Desert Grassland Dynamics: Are Herbivorous Rodents Ecosystem Engineers?
Investigators (most current known information)
Black-tailed prairie dogs (Cynomys ludovicianus) have declined across their historic range by an estimated 98% as a result of habitat loss, disease and human persecution. Prairie dogs represent a unique conservation dilemma because of their importance to other species (e.g., as prey of the critically endangered black-footed ferret, Mustela nigripes), coupled with their very real perception as an agricultural pest. Conservation of black-tailed prairie dogs largely involves documenting their occurrence by estimating occupied habitat through some from of remote sensing and/or attempting to expand prairie dogs into formerly occupied areas via translocation. Both of these aspects of prairie dog conservation lack information about vital rates, which are important for assessing their status and evaluating translocation success. We explored the demography and estimated field metabolic rates in reintroduced colonies of black-tailed prairie dogs in south central New Mexico to: 1) more rigorously assess the data needed to evaluate their current status, 2) gain a better understanding of the factors influencing their vital rates (survival and reproduction) and 3) estimate levels of energetic expenditure and water turnover with respect to resource availability.
Black-tailed prairie dogs were originally considered for listing under the U.S. Endangered Species Act, but were removed from the candidate species list in 2004 after the U.S. Fish and Wildlife Service concluded that the area they occupied was greater than previously estimated and that threats to the species were exaggerated. This decision was based largely on remotely sensed estimates of occupied habitat — an index of abundance. Indices often are biased rendering them unreliable for monitoring populations. We used mark-recapture/resight techniques to estimate prairie dog densities. Estimates of prairie dog density from 3 colonies over a 3-year period varied considerably (1.3 to 28.3 prairie dogs/ha) and, when applied to the area potentially occupied by prairie dogs in the United States (745,400 ha), yielded a range-wide abundance of < 1 million to > 21 million prairie dogs. Exclusive use of indices and/or estimates of prairie dog density from a limited portion of their range may result in inaccurate estimates of range-wide abundance, and may adversely affect conservation decisions. Resource agencies should consider a multifaceted approach to prairie dog conservation that includes: 1) an assessment of range-wide occupancy coupled with, 2) a determination of colony extinction dynamics at the regional level that is, 3) augmented with demographic data at the colony level. Until such data are available, the status of the black-tailed prairie dog is really unknown.
Prairie dog conservation plans estimate that the greatest potential habitat for black-tailed prairie dogs occurs within desert grassland. The extent of this habitat is considerable (> 40,000,000 ha), but conservation plans have failed to explore differences in prairie dog vital rates across their range and in desert grasslands in particular. Desert grasslands are the driest habitat that black-tailed prairie dogs inhabit and are prone to large spatial and temporal fluctuations in precipitation that can lead to prolonged drought; this creates a circumstance that may hinder prairie dog population growth and establishment. We studied the demography of six reintroduced colonies of black-tailed prairie dogs for three years using mark-recapture/resight techniques to elucidate patterns of survival and reproduction. Rapid declines in monthly survival coincided with a significant loss in average adult body mass during a year of extreme below-average precipitation; both body mass and vital rates rebounded when precipitation neared the 100-yr average, but population size lagged. Vital rates were linked to body mass and resource limitation.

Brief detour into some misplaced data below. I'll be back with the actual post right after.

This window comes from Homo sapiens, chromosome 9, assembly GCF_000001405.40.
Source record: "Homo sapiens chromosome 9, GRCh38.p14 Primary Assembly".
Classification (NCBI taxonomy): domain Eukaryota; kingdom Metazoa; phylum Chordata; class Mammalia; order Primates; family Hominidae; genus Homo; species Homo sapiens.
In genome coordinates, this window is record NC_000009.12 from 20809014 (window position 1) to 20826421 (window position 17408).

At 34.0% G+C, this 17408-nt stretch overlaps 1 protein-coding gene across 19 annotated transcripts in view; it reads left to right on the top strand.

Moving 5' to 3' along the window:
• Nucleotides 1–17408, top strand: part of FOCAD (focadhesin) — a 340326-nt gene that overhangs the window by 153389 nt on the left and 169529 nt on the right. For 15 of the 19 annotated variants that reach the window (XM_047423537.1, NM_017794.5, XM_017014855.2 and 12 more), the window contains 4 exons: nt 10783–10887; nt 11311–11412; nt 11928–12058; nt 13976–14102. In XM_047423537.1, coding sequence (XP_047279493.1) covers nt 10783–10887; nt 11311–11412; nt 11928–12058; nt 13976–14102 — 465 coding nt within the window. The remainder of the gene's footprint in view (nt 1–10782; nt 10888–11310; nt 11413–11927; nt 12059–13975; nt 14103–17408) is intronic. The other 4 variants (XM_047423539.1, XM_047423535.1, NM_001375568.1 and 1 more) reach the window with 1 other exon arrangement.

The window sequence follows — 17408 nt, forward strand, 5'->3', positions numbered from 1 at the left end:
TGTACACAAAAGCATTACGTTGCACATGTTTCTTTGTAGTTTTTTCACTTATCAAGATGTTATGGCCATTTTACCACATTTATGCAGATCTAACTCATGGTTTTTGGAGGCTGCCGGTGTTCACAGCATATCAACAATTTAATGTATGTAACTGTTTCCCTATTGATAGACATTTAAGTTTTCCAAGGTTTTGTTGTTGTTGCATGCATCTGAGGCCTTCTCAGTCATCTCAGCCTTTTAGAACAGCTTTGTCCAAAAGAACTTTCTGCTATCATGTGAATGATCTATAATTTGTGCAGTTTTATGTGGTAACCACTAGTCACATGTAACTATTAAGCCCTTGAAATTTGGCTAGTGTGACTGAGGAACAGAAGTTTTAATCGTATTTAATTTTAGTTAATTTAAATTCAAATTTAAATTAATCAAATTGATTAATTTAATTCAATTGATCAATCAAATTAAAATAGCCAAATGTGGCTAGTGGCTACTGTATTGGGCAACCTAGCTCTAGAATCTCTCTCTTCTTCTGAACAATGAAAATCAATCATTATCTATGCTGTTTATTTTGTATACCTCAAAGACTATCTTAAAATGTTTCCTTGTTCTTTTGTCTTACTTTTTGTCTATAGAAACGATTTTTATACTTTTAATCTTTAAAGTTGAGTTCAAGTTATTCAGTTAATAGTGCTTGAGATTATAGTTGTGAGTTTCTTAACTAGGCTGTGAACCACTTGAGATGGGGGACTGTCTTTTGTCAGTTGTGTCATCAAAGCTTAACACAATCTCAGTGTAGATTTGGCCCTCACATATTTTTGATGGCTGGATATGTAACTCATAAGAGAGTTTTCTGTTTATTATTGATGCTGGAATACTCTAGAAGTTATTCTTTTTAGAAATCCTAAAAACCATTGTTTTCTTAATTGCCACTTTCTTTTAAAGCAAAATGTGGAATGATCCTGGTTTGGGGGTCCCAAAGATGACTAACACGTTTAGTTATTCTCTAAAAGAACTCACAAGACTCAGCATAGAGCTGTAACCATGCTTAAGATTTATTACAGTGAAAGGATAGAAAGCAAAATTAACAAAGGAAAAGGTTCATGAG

Field metabolic rates measured in the spring and fall in 2 years (2003 & 2004) did not vary significantly between the sexes, seasons or years. Total body water (TBW) and water intake (WI), however, varied with season and year, but not between the sexes. Both TBW, the inverse of body condition, and WI, in general, were higher in 2004 than in 2003 and correlated with plant water content. The year 2003 was the last year of a prolonged drought in which prairie dog colonies were characterized by low adult and juvenile body mass, low survival, and population crashes. Total body water increased and hence body condition decreased in 2004, when colony reproduction declined; one colony failed to produce any young. Our results suggest that the climate can influence resource availability and that understanding demographic processes of black-tailed prairie dogs in desert grasslands, and likely throughout their range, is important not only to conserve prairie dog populations but to further understand their ecological role.
Article in Journal
Facka, A.N., P. Ford, and G. W. Roemer. 2007. “A novel approach for assessing density and range-wide abundance of prairie dogs.” Journal of Mammalogy (in review).
Roemer, G.W. 2004. The demography and ecophysiology of the black-tailed prairie dog. USDA Jornada LTER 14th Annual Symposium. Las Cruces NM.
Facka, A.N., E. Geffen, M. Kam, P. Ford, and G. W. Roemer. 2007. Variable precipitation regime leads to vital rate fluctuations and population collapse in black-tailed prairie dogs. 87th Annual Meeting of the American Society of Mammalogists. Albuquerque NM.
Facka, A.N. 2006. Vitally important: The role of demography in assessing the current and future status of black-tailed prairie dogs . Master's Thesis, Department of Fishery & Wildlife Sciences, New Mexico State University. Las Cruces NM. 84 pp.